This updated Guide is meant not only to summarize the product of the dedicated and hardworking individuals who combat foreign bribery as part of their work for the U.S. government, but also to help companies, practitioners, and the public— many of whom find themselves on the front lines of this fight—prevent corruption in the first instance. We hope that the Guide will continue to be an invaluable resource in those efforts.”
To those in the know who closely follow FCPA case law, enforcement actions, and enforcement agency policy developments (such as the FCPA Corporate Enforcement Policy and the DOJ’s Evaluation of Corporate Compliance Programs), there is little that is substantively new in the Second Edition given the information that was already in the public domain. Nevertheless, it is nice to capture this newer information in one document that is easily accessible.
If you are interested in seeing how the Second Edition of the FCPA Guidance compares to the original version, see this useful comparison from Morgan Lewis.
Even though there was little that was substantively new in the Second Edition, there were a few substantive tweaks worth mentioning.
Because cooperation tends to be the name of the game when it comes to corporate FCPA enforcement, statute of limitations are generally meaningless because, to demonstrate cooperation, companies will often waive statute of limitation defenses or toll the statute of limitations.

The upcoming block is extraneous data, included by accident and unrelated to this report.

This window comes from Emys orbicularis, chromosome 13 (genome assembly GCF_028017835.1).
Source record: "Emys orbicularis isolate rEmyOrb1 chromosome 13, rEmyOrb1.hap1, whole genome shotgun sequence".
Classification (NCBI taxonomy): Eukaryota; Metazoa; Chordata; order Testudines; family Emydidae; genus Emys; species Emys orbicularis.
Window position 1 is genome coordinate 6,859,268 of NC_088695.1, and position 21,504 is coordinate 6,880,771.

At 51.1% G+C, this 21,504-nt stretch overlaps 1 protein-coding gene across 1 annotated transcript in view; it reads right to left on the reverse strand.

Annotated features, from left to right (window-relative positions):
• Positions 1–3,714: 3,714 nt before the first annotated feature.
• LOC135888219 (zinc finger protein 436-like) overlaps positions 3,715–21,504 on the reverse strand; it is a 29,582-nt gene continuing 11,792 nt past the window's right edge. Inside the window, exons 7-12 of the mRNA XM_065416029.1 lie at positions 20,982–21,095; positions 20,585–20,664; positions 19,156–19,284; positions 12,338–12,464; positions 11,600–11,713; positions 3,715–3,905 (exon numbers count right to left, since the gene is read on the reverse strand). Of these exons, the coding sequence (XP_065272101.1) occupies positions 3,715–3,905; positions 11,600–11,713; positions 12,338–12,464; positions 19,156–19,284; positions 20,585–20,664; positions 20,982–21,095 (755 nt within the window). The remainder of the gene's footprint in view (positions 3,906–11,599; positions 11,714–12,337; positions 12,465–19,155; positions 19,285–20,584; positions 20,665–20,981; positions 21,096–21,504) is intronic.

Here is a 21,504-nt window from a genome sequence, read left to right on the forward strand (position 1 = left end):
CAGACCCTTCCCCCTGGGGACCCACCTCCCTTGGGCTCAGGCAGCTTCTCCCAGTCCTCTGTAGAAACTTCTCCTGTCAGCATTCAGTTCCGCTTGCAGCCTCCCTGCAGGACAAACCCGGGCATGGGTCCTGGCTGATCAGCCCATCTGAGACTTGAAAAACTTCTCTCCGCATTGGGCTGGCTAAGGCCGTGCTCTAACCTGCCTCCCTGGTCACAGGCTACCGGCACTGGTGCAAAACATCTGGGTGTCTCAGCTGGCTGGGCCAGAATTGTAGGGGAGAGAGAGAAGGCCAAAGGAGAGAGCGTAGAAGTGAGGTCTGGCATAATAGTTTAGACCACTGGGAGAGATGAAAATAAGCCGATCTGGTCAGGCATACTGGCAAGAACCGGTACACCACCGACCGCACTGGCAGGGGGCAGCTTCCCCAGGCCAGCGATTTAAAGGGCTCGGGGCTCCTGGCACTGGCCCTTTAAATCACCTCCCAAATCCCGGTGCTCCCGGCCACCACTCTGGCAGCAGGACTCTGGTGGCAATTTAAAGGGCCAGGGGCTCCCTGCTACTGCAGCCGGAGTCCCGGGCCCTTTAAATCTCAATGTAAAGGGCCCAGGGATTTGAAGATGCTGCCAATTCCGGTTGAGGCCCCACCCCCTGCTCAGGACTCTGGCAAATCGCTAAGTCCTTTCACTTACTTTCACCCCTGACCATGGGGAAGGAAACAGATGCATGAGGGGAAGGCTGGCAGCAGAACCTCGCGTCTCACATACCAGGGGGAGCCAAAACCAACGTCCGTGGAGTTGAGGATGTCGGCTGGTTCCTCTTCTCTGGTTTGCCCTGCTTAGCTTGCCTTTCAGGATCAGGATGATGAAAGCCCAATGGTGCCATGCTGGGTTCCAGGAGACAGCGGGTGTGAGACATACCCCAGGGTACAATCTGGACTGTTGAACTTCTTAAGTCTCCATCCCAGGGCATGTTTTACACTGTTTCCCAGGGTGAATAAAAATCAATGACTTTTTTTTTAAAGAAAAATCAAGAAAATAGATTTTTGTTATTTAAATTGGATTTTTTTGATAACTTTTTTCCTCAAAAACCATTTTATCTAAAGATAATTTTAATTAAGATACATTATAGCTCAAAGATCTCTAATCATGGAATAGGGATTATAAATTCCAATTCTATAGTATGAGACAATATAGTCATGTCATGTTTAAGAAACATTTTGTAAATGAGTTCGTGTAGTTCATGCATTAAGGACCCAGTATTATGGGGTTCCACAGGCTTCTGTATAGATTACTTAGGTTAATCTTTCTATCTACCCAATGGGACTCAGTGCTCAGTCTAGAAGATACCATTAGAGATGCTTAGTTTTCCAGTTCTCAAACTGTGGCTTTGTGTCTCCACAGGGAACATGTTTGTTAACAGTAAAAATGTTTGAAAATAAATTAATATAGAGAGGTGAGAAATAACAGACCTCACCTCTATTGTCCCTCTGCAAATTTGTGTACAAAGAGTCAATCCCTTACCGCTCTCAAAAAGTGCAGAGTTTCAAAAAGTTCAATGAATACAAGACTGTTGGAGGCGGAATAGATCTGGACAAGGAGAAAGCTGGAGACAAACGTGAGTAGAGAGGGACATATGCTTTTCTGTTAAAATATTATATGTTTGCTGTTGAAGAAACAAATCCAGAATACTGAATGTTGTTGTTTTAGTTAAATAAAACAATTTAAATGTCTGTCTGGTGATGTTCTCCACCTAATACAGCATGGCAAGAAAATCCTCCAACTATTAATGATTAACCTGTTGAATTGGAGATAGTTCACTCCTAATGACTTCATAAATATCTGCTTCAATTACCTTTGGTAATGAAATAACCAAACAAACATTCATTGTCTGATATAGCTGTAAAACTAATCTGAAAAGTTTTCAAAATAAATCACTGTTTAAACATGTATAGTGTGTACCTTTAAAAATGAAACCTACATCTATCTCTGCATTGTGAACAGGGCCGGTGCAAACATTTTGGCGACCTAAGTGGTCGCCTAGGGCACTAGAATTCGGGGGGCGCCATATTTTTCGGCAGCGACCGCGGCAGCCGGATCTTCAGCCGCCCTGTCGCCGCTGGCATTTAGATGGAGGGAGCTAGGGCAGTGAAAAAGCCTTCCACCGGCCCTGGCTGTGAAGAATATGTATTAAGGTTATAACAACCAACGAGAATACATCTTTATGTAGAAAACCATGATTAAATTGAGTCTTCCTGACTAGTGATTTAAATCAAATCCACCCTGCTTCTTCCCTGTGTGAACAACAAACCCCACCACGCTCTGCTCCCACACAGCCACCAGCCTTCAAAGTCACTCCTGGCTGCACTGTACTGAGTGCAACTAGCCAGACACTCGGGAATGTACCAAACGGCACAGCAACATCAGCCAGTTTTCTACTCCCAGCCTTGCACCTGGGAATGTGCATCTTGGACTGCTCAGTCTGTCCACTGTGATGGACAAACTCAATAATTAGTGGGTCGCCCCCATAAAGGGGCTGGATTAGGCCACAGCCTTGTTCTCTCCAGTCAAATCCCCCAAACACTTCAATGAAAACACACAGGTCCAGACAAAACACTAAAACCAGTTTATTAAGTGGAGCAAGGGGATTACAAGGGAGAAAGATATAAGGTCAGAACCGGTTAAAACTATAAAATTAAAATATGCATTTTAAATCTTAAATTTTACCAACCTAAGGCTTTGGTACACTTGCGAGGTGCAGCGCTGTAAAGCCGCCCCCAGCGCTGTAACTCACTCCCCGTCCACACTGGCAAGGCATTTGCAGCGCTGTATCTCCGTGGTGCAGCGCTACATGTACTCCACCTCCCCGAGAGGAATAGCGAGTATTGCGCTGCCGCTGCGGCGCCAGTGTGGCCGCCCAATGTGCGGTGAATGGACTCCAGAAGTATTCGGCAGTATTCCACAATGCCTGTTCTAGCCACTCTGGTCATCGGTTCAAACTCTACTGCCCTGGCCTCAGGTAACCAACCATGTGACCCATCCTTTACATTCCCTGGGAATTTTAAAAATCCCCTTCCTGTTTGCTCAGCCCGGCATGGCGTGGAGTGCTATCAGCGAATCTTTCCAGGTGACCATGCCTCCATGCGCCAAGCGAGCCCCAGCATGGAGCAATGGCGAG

Nevertheless, the Second Edition does contain an interesting change regarding statute of limitations in criminal actions.
The original FCPA Guidance stated:
“The FCPA’s anti-bribery and accounting provisions do not specify a statute of limitations for criminal actions. Accordingly, the general five-year limitations period set forth in 18 U.S.C. § 3282 applies to substantive criminal violations of the Act.”
The Second Edition states:
“The FCPA’s anti-bribery and accounting provisions do not specify a statute of limitations for criminal actions. Accordingly, the general statutes of limitations periods apply. For substantive violations of the FCPA anti-bribery provisions, the five-year limitations period set forth in 18 U.S.C. § 3282 applies. For violations of the FCPA accounting provisions, which are defined as “securities fraud offense[s]” under 18 U.S.C. § 3301, there is a limitations period of six years.”
As stated in this law firm release:
“The Second Edition now points to a statute – 18 U.S.C. § 3301 – that sets forth a six-year statute of limitations period for criminal violations of the FCPA’s accounting provisions. The statutory basis for the claim leaves little to question: in particular, § 3301 applies a six-year limitations period to “securities fraud offense[s],” including, specifically, the FCPA’s accounting provisions. Section 3301, enacted as part of the Dodd-Frank Wall Street Reform and Consumer Protection Act a decade ago, has not been subject to recent amendment or relevant case law that would cause DOJ to revise its position in this area.”
Another interesting substantive change concerns the internal controls provisions.
For years these pages have discussed how the FCPA’s internal controls provisions are largely standardless and how enforcement of the internal controls provisions have, in certain instances, gone off the rails.